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Ministry denies railway reform rumor

(Global Times)

08:13, June 18, 2012

The Ministry of Railways (MOR) refuted yesterday a media report which said the country was considering a plan to reform the its railway sector by setting up three separate companies in charge of railway investment, construction and operation respectively.

An unnamed MOR public relations official said it was a "complete rumor" in an exclusive interview with the Xinhua News Agency yesterday, without elaborating.

The MOR was planning to set up three group companies: an investment company in charge of financing and investment of railway construction, a construction company overseeing the planning and construction of railway projects, and an operation company, the Beijing-based Economic Observer newspaper reported Saturday, citing unnamed sources from the MOR and State-owned railway construction firms.

The three group companies would be supervised by the State-owned Assets Supervision and Administration Commission of the State Council, and the MOR would not intervene in the railway operation but be responsible for industry supervision and drafting policies and rules on railway financing, construction, operation and safety, the report claimed.

The 18 regional railway bureaus would be restructured into subsidiaries of the three groups, and a draft plan might be finished by October, it said.

The MOR did not respond to a Global Times inquiry sent by fax yesterday.

"The central government has already determined the overall reform direction of separating government administration and enterprise management in the railway sector. The key issue now is to work out a feasible reform route without wasting many resources," Zhao Jian, a professor specializing in railway economics at Beijing Jiaotong University, told the Global Times yesterday.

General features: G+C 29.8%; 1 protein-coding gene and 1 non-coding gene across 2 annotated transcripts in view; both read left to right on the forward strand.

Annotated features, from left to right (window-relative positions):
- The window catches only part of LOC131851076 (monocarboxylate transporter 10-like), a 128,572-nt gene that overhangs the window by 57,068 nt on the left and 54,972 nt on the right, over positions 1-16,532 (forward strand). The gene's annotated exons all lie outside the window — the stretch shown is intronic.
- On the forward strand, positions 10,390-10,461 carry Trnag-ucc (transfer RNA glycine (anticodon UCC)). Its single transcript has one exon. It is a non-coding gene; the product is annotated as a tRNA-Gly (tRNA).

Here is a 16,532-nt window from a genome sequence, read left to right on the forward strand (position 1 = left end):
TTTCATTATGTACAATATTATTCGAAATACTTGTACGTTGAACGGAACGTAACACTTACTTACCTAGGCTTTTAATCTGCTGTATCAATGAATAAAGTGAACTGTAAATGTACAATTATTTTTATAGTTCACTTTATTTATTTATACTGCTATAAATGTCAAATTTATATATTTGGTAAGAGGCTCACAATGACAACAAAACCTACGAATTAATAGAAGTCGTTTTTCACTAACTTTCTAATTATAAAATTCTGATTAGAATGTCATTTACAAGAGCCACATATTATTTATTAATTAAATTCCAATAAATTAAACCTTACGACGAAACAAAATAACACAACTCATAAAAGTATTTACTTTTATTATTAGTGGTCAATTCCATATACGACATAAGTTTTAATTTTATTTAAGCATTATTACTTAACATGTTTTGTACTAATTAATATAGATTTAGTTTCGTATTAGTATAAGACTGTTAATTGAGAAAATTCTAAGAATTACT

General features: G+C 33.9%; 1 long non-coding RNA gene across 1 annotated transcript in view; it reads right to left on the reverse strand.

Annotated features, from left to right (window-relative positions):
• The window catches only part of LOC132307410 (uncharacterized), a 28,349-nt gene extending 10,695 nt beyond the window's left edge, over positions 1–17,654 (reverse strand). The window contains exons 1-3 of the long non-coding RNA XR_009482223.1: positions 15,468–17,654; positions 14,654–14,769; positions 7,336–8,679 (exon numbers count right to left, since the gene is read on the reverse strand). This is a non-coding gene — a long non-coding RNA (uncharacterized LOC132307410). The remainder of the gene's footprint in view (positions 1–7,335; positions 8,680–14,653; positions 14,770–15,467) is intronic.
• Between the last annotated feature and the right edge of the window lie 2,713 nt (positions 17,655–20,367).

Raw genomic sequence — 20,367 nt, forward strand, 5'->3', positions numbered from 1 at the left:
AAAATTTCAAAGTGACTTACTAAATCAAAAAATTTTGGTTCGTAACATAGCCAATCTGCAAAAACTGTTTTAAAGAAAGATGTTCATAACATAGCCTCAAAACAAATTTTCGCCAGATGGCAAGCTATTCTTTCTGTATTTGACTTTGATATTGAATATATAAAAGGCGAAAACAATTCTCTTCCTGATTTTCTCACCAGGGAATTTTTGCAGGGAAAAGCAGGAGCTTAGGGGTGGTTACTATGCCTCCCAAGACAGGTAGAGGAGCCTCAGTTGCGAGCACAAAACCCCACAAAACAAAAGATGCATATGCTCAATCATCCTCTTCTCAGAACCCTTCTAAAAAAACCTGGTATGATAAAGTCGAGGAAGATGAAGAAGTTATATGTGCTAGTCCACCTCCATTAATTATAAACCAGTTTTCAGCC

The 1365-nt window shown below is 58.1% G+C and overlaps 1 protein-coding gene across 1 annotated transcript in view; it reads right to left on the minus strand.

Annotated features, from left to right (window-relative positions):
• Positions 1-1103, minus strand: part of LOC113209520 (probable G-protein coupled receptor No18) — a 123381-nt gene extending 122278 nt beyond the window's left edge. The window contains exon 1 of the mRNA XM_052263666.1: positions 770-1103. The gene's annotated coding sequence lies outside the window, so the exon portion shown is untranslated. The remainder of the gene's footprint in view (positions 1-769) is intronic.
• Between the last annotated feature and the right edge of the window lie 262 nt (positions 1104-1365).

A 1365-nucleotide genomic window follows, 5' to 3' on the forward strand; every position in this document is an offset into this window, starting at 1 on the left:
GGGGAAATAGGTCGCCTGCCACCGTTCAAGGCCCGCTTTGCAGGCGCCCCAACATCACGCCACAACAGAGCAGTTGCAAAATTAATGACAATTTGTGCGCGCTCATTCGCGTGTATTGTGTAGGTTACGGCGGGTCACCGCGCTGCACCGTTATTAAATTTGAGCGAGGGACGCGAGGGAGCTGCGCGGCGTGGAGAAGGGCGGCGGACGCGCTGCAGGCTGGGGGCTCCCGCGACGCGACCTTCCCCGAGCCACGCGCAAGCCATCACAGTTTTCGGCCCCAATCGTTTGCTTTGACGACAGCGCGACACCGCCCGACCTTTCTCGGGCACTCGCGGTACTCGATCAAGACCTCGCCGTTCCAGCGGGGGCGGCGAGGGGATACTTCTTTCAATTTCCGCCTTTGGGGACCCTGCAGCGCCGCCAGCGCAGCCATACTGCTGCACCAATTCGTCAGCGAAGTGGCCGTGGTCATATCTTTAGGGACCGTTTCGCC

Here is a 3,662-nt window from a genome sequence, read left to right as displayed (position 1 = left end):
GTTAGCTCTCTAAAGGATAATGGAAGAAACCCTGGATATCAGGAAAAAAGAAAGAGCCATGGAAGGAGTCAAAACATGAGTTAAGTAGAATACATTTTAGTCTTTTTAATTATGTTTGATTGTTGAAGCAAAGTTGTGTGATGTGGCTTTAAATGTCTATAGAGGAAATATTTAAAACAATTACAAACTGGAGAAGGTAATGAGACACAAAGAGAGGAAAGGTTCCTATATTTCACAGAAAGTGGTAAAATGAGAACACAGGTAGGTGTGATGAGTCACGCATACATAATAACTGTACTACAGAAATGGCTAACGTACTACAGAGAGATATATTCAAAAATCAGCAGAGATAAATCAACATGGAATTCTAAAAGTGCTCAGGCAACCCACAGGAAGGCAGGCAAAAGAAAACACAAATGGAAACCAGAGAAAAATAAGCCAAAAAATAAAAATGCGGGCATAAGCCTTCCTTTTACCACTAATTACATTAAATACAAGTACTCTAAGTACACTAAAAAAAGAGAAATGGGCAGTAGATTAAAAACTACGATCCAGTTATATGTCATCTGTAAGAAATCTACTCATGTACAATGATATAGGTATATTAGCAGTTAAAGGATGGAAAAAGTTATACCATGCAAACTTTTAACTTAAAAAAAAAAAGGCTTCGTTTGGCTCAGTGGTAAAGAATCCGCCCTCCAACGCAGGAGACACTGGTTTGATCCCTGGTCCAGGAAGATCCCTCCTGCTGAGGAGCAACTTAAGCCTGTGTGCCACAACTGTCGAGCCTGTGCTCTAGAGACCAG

Li Lei, an industry analyst with China Securities Co told the Global Times that the reported plan might aim to separate infrastructure management from railway operation, paving the way for commercializing the railway sector.

"But it has limitations because it does not seek to break the monopoly of the railway sector, and thus will have little impact on improving the efficiency of the railway operation," he said.

As part of the railway reform efforts, the central government in May announced plans to open the rail sector to private investors and decentralize the contract bidding process by allowing all railway-related projects to enter local public resources trading markets.

However, due to high debt ratio and long time for railway projects to recover investment, private investors are reluctant to invest in the railway sector.

The ministry posted total assets of 4 trillion yuan ($628 billion) by the end of March and outstanding debt of 2.43 trillion yuan, with the debt ratio reaching 60.62 percent, the ministry's audit report showed.

The MOR is finding it more and more difficult to raise funds. In the first five months, the investment in railway fixed assets was only 129.7 billion yuan, down 41.1 percent from the same period last year, data from the ministry showed.

"The railway sector, especially the freight transport, is in urgent need for investment. But the MOR's existing system which features a mix of government administration and enterprise management dampens private investors' enthusiasm," Sun Zhang, a professor at the Urban Rail Transit and Railway Engineering Department of Shanghai-based Tongji University, told the Global Times.

"The sector could learn from the experience of the country's civil aviation sector reform and introduce market-oriented operational mechanism to improve its profitability to attract private capital," he said.

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